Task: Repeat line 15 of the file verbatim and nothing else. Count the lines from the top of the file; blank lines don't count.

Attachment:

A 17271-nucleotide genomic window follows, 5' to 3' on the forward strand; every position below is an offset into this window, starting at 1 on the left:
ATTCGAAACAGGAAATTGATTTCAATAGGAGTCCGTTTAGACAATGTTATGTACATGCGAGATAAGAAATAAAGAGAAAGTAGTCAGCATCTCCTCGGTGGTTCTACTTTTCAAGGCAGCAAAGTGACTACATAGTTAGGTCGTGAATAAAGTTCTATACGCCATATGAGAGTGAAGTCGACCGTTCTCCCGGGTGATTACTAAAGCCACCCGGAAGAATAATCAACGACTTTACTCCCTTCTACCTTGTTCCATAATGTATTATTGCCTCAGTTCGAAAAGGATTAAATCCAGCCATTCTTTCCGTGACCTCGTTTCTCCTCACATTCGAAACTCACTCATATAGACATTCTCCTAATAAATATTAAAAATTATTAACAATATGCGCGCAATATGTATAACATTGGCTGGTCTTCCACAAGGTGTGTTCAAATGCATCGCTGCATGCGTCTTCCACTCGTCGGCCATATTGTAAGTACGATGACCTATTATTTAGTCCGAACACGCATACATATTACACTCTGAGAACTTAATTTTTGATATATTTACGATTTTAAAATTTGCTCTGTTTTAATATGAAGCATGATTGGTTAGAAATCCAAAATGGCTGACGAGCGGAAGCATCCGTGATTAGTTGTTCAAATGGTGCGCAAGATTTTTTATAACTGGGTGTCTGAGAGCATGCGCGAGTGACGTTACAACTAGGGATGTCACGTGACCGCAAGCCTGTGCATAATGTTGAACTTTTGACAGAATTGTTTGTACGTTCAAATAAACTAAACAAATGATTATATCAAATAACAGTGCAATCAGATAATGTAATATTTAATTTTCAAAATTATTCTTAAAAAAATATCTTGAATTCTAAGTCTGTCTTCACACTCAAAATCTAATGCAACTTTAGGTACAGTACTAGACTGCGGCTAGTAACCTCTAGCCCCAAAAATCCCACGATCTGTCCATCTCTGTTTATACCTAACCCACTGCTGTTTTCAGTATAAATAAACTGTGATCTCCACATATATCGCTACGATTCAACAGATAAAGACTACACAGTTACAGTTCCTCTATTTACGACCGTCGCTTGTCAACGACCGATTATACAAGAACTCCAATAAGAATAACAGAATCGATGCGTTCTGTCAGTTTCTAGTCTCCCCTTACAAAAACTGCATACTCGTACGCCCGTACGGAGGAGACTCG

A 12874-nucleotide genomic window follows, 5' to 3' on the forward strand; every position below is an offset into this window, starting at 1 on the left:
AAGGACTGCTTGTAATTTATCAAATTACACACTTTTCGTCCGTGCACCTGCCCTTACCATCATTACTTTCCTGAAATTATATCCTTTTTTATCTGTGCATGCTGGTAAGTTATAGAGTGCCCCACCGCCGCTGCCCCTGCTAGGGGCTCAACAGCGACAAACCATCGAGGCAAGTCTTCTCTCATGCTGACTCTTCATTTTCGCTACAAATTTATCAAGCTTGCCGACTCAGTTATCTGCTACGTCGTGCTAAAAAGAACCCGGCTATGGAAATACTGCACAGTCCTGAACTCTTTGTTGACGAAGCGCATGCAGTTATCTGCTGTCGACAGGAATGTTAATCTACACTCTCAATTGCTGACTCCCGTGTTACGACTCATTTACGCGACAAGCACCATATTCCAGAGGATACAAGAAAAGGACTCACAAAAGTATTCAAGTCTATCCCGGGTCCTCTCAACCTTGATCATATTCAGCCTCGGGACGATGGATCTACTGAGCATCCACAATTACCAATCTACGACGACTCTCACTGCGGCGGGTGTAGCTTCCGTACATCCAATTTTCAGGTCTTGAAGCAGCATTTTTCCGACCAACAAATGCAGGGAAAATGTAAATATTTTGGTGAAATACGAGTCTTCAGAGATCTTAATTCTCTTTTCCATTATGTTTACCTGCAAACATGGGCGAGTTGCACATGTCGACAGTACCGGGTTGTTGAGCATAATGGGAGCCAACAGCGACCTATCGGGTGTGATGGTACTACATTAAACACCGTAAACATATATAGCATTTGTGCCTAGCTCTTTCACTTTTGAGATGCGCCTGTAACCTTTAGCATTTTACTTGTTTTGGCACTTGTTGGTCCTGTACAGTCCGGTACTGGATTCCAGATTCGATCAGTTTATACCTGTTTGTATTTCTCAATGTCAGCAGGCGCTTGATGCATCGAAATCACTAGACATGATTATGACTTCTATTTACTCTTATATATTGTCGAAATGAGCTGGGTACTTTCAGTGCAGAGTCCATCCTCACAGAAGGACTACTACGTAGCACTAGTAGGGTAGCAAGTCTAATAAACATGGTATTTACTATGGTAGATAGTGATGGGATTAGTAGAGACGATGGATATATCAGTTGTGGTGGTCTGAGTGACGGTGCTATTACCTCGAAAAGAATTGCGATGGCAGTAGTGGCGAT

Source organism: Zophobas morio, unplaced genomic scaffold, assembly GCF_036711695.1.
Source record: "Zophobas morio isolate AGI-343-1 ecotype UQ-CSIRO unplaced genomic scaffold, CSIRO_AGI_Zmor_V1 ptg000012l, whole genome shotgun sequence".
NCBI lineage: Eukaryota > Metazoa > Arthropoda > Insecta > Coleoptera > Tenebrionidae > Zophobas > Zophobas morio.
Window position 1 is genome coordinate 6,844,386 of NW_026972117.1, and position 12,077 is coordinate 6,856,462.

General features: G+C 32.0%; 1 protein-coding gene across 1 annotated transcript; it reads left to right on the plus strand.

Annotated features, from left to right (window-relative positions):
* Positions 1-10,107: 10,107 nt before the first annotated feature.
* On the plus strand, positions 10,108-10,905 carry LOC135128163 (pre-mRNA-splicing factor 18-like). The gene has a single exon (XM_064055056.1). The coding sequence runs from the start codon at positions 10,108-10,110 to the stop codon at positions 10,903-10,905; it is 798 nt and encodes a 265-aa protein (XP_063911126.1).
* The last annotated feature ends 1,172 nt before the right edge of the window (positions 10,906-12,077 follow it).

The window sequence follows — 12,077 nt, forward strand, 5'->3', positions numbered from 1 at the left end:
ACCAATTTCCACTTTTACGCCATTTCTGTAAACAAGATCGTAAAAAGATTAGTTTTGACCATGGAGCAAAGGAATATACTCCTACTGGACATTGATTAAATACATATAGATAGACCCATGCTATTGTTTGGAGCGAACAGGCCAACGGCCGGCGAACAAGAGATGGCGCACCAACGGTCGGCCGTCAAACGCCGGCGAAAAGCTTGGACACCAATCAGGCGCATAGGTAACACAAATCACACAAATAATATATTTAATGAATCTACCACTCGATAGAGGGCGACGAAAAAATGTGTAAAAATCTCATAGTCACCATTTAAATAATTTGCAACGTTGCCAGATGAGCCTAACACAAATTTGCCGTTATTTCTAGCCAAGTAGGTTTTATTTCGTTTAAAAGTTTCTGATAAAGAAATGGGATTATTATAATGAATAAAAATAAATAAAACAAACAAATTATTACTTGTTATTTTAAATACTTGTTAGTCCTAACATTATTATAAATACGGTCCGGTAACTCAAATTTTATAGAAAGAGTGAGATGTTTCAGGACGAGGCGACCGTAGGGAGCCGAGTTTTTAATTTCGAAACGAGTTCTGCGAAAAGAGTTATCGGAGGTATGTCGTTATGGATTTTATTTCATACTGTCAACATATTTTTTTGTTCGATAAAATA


ACCAATTTCCACTTTTACGCCATTTCTGTAAACAAGATCGTAAAAAGATTAGTTTTGACCATGGAGCAAAGGAATATACTCCTACTGGACATTGATTAAATACATATAGATAGACCCATGCTATTGTTTGGAGCGAACAGGCCAACGGCCGGCGAACAAGAGATGGCGCACCAACGGTCGGCCGTCAAACGCCGGCGAAAAGCTTGGACACCAATCAGGCGCATAGGTAACACAAATCACACAAATAATATATTTAATGAATCTACCACTCGATAGAGGGCGACGAAAAAATGTGTAAAAATCTCATAGTCACCATTTAAATAATTTGCAACGTTGCCAGATGAGCCTAACACAAATTTGCCGTTATTTCTAGCCAAGTAGGTTTTATTTCGTTTAAAAGTTTCTGATAAAGAAATGGGATTATTATAATGAATAAAAATAAATAAAACAAACAAATTATTACTTGTTATTTTAAATACTTGTTAGTCCTAACATTATTATAAATACGGTCCGGTAACTCAAATTTTATAGAAAGAGTGAGATGTTTCAGGACGAGGCGACCGTAGGGAGCCGAGTTTTTAATTTCGAAACGAGTTCTGCGAAAAGAGTTATCGGAGGTATGTCGTTATGGATTTTATTTCATACTGTCAACATATTTTTTTGTTCGATAAAATA